You can see how the trailing edge of the sail takes on a flatter curve. In addition, you might notice that the undulations in some of the stitching lines in the under-surface are flattened out. In the photos of me flying the U-2, you can see some upper surface; including even a sliver of the black top panel. Not so in the photo of Grant. Less billow equates to less aerodynamic drag, which results in a flatter glide and a slower sink rate, which – in smooth coastal lift – causes you to rise to a higher altitude.
A peculiarity of this rather basic means of tightening (and loosening) the sail is that, when you pull it tighter, it pulls the leading edges down a bit because the side flying wires are of fixed length. The result is more anhedral (or less dihedral; same thing) which you can see from the photo. (The right wing tip is lower in the field of view than in my other photos.) That causes the glider to ‘wind in’ to a turn. Because of that spiral instability, you have to ‘high side’ it in turns just to maintain a given angle of bank. That feels precarious to me, especially when trying to fly straight and level in turbulence, which is why I normally fly with little or no variable billow applied.
Another lesson from this photo, completely unrelated to aerodynamics, is the theory of thirds in photo composition as explained in a recent article by USHPA photographer of the year Ryan Voight. In the photo of Grant, the glider (and pilot) are in the upper right third of the photo. Holworth House occupies the lower left third and is visually in the middle distance. The farm house on the right, dimmed by the cloud, is arguably a feature of the far distance.
In conventional photography, you can aim the camera with such aesthetics in mind. With this kind of hang glider photography, you cannot really do that. (Not easily, anyway.) Instead, I set my GoPro Hero 3+ Silver Edition to take one photo every five seconds. If I am lucky, in any given flight I get one photo worth keeping. With even more luck, it conforms, to a greater or lesser degree, to the thirds rule and stands some chance of appearing in either the USHPA magazine Hang Gliding & Paragliding or the BHPA magazine SkyWings. (At the time of this writing, I have been on the cover of SkyWings twice.)
This photo made the cover of the November/December 2017 Hang Gliding & Paragliding.
At Bell Hill near Blandford in north Dorset, England, the mid afternoon thermals of early August carried some paragliders flown by skilled pilots all the way to the coast about 30 miles away. Steve W in his rigid hang glider flew for several hours, sometimes a speck near cloud-base, other times zooming by below the hill top.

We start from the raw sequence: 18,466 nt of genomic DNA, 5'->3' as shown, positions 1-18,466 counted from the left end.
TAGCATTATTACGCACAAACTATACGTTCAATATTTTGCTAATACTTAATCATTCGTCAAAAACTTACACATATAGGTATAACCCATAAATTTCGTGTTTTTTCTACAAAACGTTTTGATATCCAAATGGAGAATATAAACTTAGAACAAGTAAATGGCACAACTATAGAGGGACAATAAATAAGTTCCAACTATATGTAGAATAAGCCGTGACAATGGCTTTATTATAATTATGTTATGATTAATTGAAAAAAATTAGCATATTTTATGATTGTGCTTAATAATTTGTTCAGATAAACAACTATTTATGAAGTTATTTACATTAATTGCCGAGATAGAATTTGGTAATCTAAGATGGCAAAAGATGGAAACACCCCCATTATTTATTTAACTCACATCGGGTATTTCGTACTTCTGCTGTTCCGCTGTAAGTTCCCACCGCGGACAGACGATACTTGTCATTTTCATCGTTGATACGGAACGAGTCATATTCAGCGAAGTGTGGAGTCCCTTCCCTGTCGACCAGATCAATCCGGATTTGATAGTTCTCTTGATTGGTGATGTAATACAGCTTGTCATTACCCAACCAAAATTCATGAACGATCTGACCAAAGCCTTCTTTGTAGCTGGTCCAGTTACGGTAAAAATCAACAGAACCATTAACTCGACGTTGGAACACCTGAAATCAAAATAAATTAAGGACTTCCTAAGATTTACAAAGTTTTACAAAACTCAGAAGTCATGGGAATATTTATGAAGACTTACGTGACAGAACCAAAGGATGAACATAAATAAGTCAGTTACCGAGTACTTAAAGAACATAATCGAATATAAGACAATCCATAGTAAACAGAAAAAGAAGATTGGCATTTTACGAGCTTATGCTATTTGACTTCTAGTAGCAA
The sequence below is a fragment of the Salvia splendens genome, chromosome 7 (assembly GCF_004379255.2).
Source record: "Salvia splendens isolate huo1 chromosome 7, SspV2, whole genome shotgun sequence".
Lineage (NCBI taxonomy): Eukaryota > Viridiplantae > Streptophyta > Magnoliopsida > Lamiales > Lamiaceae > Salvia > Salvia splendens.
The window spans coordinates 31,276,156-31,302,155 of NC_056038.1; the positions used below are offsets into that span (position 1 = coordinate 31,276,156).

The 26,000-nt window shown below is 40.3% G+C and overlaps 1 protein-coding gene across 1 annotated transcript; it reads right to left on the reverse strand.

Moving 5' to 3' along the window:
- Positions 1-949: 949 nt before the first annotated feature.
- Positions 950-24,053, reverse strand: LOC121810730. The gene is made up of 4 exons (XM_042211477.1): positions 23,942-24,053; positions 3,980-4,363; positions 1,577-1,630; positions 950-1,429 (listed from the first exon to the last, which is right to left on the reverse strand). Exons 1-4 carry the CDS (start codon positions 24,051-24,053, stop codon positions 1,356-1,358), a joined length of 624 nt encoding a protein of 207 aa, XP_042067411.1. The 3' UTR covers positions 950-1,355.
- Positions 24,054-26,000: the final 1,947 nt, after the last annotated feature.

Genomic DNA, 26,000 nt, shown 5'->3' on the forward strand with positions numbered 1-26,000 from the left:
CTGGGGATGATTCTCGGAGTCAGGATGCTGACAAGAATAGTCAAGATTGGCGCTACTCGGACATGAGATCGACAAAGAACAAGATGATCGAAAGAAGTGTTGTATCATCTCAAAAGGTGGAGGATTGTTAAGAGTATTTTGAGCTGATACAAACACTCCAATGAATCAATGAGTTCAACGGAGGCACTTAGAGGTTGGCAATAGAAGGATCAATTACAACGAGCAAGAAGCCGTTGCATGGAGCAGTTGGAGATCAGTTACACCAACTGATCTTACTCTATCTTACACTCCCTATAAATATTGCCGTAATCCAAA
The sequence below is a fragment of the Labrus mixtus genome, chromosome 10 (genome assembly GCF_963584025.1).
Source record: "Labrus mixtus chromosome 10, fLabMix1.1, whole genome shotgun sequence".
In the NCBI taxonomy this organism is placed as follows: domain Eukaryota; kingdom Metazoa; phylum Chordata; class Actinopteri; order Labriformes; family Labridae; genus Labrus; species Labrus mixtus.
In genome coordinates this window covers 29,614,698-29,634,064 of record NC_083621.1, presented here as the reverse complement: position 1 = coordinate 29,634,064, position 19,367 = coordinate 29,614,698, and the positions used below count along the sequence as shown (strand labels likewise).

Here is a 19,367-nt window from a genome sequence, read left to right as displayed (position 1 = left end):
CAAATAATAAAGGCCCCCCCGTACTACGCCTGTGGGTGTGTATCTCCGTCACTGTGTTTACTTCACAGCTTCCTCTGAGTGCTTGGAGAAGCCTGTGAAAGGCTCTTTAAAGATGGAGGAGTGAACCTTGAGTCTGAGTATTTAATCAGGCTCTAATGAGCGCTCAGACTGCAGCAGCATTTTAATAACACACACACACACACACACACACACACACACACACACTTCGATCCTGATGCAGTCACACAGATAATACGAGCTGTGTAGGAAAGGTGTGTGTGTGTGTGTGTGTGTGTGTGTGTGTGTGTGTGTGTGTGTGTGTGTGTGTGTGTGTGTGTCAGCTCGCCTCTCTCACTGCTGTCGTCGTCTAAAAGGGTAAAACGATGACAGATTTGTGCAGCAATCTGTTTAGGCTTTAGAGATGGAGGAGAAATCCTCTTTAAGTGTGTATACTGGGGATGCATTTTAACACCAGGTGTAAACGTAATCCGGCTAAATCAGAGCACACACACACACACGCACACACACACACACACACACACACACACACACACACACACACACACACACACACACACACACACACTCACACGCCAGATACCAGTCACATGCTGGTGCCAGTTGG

I launched into a mix of punchy thermals with sink in between. I never rose above the height of the hill top and I landed after nine minutes in the air. A wild ride.
These buildings are signposted The Cross and the shadow of my wing is about to cross the street below the road junction at lower left. The buildings on the right constitute Belchalwell Street.
The French and Germans outnumbered the Brits on a Sunday in mid-August at Ringstead. When I arrived, about ten paragliders were flying in hazy sunshine speckled with cloud shadows, but by the time I was rigged, an overcast had developed. The two other hang gliders there nevertheless soared the cliff while the paragliders all landed because of a strengthening westerly wind. After an hour, the hang gliders also landed just when the day began to brighten again, but at the same time a mass of orographic cloud formed on the cliff.
Eventually, the orographic cloud dissipated and wings took to the air again. The wind was very light and off to the west when I launched, but I was lucky and was lifted by a smooth thermal right away, which allowed me to reach the lower cliff with height to spare.
In this photo, a line of cumulus some miles inland marks the convergence of the light northerly wind and the south-west sea breeze.
A paraglider flying close to the cliff edge, with the wing just above the cliff top and the pilot just below it, appeared to be ‘sucked’ into the air over the grassy cliff top. The pilot struck the slope, then the wing collapsed onto the path along the top. It looked slow and easy, but where he came to rest was precarious. The pilot was uninjured and ‘walked away’ (as we Brits say).
A Sunday in early October brought a cold north wind…
When Steve performs a high-speed pass through turbulence close to the hill in his rigid-wing hang glider, I notice how the whole wing flexes — in a way quite unlike that of a flexwing — and it reminds me of these words on aeroelastic flutter by aerodynamicist Theodore von Karman:
Some fear flutter because they do not understand it. And some fear it because they do.
However, modern hang gliders are so strong structurally that they are virtually unbreakable in flight.